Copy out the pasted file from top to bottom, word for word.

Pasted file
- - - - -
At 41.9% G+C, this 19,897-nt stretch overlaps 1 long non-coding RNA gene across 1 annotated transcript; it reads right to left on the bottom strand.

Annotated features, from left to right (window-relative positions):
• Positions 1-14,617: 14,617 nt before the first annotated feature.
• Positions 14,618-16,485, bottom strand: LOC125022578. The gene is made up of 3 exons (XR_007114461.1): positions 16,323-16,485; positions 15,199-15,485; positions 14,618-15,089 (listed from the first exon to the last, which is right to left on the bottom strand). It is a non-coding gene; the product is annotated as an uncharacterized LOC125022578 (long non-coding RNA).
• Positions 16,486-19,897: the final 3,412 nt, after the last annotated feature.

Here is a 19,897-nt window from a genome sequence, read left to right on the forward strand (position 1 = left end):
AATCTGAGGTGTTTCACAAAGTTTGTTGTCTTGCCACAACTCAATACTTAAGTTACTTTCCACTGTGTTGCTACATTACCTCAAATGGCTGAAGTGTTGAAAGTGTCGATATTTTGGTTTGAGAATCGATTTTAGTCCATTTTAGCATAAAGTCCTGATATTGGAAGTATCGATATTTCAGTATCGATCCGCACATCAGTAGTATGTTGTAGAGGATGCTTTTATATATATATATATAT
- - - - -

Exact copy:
At 41.9% G+C, this 19,897-nt stretch overlaps 1 long non-coding RNA gene across 1 annotated transcript; it reads right to left on the bottom strand.

Annotated features, from left to right (window-relative positions):
• Positions 1-14,617: 14,617 nt before the first annotated feature.
• Positions 14,618-16,485, bottom strand: LOC125022578. The gene is made up of 3 exons (XR_007114461.1): positions 16,323-16,485; positions 15,199-15,485; positions 14,618-15,089 (listed from the first exon to the last, which is right to left on the bottom strand). It is a non-coding gene; the product is annotated as an uncharacterized LOC125022578 (long non-coding RNA).
• Positions 16,486-19,897: the final 3,412 nt, after the last annotated feature.

Here is a 19,897-nt window from a genome sequence, read left to right on the forward strand (position 1 = left end):
AATCTGAGGTGTTTCACAAAGTTTGTTGTCTTGCCACAACTCAATACTTAAGTTACTTTCCACTGTGTTGCTACATTACCTCAAATGGCTGAAGTGTTGAAAGTGTCGATATTTTGGTTTGAGAATCGATTTTAGTCCATTTTAGCATAAAGTCCTGATATTGGAAGTATCGATATTTCAGTATCGATCCGCACATCAGTAGTATGTTGTAGAGGATGCTTTTATATATATATATATAT